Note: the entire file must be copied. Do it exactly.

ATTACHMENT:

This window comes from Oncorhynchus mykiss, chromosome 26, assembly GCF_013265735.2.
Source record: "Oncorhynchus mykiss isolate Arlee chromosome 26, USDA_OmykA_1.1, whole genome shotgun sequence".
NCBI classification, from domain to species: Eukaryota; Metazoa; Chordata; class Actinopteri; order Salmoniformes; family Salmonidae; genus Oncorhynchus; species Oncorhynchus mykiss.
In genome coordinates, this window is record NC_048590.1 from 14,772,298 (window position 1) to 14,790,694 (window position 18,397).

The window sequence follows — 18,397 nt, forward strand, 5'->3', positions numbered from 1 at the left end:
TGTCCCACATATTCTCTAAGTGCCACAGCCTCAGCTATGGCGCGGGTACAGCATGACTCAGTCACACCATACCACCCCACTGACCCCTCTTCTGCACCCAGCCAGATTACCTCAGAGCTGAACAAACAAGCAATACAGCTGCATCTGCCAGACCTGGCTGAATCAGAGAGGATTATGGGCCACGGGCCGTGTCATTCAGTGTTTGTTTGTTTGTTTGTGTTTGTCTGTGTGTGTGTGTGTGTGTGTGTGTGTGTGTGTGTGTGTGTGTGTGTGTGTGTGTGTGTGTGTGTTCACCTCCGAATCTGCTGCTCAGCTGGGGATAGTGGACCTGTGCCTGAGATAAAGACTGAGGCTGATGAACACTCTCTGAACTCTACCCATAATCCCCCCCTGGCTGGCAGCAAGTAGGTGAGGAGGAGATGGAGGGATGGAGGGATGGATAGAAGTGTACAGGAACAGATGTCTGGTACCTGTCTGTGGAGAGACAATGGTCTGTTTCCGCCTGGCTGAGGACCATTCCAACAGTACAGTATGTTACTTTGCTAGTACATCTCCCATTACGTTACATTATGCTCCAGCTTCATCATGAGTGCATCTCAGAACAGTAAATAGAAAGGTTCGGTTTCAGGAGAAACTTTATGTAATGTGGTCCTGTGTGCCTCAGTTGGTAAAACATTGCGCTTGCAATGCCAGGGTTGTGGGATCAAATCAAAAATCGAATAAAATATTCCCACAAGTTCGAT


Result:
This window comes from Oncorhynchus mykiss, chromosome 26, assembly GCF_013265735.2.
Source record: "Oncorhynchus mykiss isolate Arlee chromosome 26, USDA_OmykA_1.1, whole genome shotgun sequence".
NCBI classification, from domain to species: Eukaryota; Metazoa; Chordata; class Actinopteri; order Salmoniformes; family Salmonidae; genus Oncorhynchus; species Oncorhynchus mykiss.
In genome coordinates, this window is record NC_048590.1 from 14,772,298 (window position 1) to 14,790,694 (window position 18,397).

The window sequence follows — 18,397 nt, forward strand, 5'->3', positions numbered from 1 at the left end:
TGTCCCACATATTCTCTAAGTGCCACAGCCTCAGCTATGGCGCGGGTACAGCATGACTCAGTCACACCATACCACCCCACTGACCCCTCTTCTGCACCCAGCCAGATTACCTCAGAGCTGAACAAACAAGCAATACAGCTGCATCTGCCAGACCTGGCTGAATCAGAGAGGATTATGGGCCACGGGCCGTGTCATTCAGTGTTTGTTTGTTTGTTTGTGTTTGTCTGTGTGTGTGTGTGTGTGTGTGTGTGTGTGTGTGTGTGTGTGTGTGTGTGTGTGTGTGTGTGTGTTCACCTCCGAATCTGCTGCTCAGCTGGGGATAGTGGACCTGTGCCTGAGATAAAGACTGAGGCTGATGAACACTCTCTGAACTCTACCCATAATCCCCCCCTGGCTGGCAGCAAGTAGGTGAGGAGGAGATGGAGGGATGGAGGGATGGATAGAAGTGTACAGGAACAGATGTCTGGTACCTGTCTGTGGAGAGACAATGGTCTGTTTCCGCCTGGCTGAGGACCATTCCAACAGTACAGTATGTTACTTTGCTAGTACATCTCCCATTACGTTACATTATGCTCCAGCTTCATCATGAGTGCATCTCAGAACAGTAAATAGAAAGGTTCGGTTTCAGGAGAAACTTTATGTAATGTGGTCCTGTGTGCCTCAGTTGGTAAAACATTGCGCTTGCAATGCCAGGGTTGTGGGATCAAATCAAAAATCGAATAAAATATTCCCACAAGTTCGAT